Some will have (or may develop) fairly sophisticated capacities. One would be the ability to "sense" characteristics of its immediate neighborhood and react accordingly. For instance, there are probably ways for an organism to send forth (via gliders or some other mechanism) some part of itself which can interact with the neighborhood and send back a signal which conveys relevant information -- e.g., "this part of space is good; it has no appreciable harmful debris" or "this part of space is bad; there is lots of potentially harmful debris; stay away" or "this part of space is very good; there is static debris in a benign configuration that we can use as food". If the organism also includes a mechanism which can take this "sensory" information and use it to appropriately drive some crude "motor" mechnisms which can steer the organism towards a good area of space or away from a bad area of space, then we will have the beginnings of purposeful behavior. I'm not claiming that these reproducers have any conscious sense of purpose or intention. They are more like amoebas, which have crude stimulus-response behavior patterns hardwired into their cells. These sophisticated reproducers would be similar, and those which are able to more quickly and accurately "sense" their environments and respond accordingly would have a survival advantage and would proliferate preferentially to those which were less adept.

This is the crudest level at which "perception" can be meaningfully said to occur. (In this case, we have a crude analog to the sense of smell, which is considered by many to be the most fundamental of senses.)

One major leap occurs when these creatures are able to take the information gained, and maintain some crude internal representation or model of its environment within its structure. The exact details aren't important -- the information acquired would presumably be stored in some pattern of on/off states of certain elements within the organism. As long as there is some way in which this information from the sensors is stored, and later referred to by the mechanisms which control actions, this can be thought of as a very crude form of "knowledge". Organisms that were able to quickly acquire "knowledge" that accurately reflects the state of the outside world and were able to act on it would have a definite edge in survival over slower and less accurate competitors.

The next major leap is the ability to predict future events. If an organism had a crude information processing mechanism that was able to keep track of past events and was also able to recognize patterns and correlations in this knowledge base, it would have another strong survival advantage. For instance, if certain stimuli always correlated with the eventual appearance of food in a certain direction, it could use that information to move in that direction before the actual food debris was directly encountered by the sensory stimuli. Similarly, an accurate predictive mechanism could help an organism detect and avoid dangers more quickly than it otherwise would have, by detecting the presence of relevant warning signs.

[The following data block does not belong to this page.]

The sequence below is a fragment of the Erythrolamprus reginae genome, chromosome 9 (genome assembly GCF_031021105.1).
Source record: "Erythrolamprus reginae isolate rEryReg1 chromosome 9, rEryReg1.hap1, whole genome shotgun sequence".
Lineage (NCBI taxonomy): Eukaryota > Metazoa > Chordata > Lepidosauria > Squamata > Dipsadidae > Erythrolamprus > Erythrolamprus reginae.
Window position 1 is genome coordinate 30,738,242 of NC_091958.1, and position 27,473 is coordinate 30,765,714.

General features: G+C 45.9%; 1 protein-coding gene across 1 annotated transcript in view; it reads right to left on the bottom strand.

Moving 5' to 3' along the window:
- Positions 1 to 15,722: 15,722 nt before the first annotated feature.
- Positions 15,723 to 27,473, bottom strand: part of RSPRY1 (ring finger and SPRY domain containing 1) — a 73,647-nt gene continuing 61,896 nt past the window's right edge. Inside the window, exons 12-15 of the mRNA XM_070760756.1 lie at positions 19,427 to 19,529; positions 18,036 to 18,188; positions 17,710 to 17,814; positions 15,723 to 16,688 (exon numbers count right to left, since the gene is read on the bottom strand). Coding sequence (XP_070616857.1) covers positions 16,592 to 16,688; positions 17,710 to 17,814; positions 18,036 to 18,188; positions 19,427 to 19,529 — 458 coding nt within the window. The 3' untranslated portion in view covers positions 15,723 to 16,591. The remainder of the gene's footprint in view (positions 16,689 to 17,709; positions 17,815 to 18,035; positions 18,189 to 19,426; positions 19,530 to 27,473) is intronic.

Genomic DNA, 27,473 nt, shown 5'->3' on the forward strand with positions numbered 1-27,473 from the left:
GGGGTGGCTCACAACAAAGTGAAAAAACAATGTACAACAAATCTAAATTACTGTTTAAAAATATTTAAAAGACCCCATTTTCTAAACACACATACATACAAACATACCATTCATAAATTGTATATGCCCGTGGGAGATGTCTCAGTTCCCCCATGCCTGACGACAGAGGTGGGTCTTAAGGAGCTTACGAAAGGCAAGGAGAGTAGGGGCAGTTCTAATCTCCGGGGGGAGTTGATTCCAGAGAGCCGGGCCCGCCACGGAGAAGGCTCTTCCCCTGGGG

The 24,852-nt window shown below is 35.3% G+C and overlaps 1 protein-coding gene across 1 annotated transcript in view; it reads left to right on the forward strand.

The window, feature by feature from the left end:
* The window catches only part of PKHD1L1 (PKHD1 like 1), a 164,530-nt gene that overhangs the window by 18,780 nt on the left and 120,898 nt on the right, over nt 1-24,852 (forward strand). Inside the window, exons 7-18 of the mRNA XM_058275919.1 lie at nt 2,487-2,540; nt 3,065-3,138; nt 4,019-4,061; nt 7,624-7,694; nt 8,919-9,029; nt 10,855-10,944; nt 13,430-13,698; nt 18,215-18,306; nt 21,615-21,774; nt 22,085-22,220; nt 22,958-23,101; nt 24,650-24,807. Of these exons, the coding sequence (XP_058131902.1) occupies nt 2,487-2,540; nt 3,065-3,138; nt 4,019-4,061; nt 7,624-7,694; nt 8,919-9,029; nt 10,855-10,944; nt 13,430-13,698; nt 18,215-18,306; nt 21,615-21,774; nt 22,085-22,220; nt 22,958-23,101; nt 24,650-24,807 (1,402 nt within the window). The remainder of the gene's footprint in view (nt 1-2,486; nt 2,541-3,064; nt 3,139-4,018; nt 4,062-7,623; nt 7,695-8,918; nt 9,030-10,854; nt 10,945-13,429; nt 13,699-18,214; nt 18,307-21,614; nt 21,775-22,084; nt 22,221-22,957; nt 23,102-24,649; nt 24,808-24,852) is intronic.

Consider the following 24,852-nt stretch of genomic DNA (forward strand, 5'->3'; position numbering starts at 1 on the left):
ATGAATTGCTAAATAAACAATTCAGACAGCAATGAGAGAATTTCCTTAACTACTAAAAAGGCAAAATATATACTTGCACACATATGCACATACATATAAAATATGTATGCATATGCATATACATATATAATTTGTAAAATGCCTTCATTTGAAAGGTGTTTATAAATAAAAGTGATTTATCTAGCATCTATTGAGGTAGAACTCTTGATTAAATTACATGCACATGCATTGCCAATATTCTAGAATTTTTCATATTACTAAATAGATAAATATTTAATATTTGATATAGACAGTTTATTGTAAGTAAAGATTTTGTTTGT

At this stage, one can speak of these creatures as acting *as if* they had intentions. One does not actually have to prove that there is conscious contemplation of intentions going on -- it is enough to say that these creatures uses senses to grab and filter information from the environment, and use it to act in seemingly purposeful ways to seek good things and avoid bad things. (Good and bad of course being defined in terms of survival.) Let us call these creatures "intentional beings", meaning they act *as if* they had intentions.

Eventually these organisms will encounter other organisms. That's when things get interesting. They might compete for a limited amount of food. Or one might make good food for the other! Or one might pose a direct danger to the survival of the other in other ways. In any case, it would be advantageous for an organism to be able to sense the presence of other organisms and treat them like other natural hazards (or natural benefits).

Again, those that are more proficient at this will have a survival and reproductive advantage.

Even more sophisticated creatures will include in their knowledge model the existence of other creatures not as mere natural phenomena but as other *intentional beings*. Such a creature will be able to take into account the apparent intentions of others. If an organism's knowledge model includes a crude representation of other creatures with *their* knowledge models, this will let it engage in behaviors that looks like what we call cooperation, deception, evasion, etc. It can perform actions that are designed to elicit a desired effect in another's knowledge model which works towards the first creature's benefit. Those creatures that are able to more accurately assess and predict the knowledge and behavior of others will have a powerful survival edge. This is the stage at which it becomes meaningful to speak of communication.

Yet more sophisticated creatures will include in their knowledge model a representation of themselves! If a creature is able to "know" its own strengths, weaknesses, knowledge base and likely patterns of behavior in the same way that it knows others', it will be able to use that knowledge to its benefit. It won't attempt tasks that are beyond its physical or computational capabilities. It may detect weaknesses in its physical or mental assets and attempt to strengthen them or work around them. And, if its internal representation of its own knowledge base and computation mechanism is sufficiently detailed, it can apply that computational mechanism onto itself and examine its chains of calculation, performing high-level error checking -- a crude form of "self-awareness" and "rationality". (Again, I'm not claiming that such a creature necessarily has the same subjective sensation that we call self-awareness. All that I am saying is that it will act in a very similar fashion to one who does.)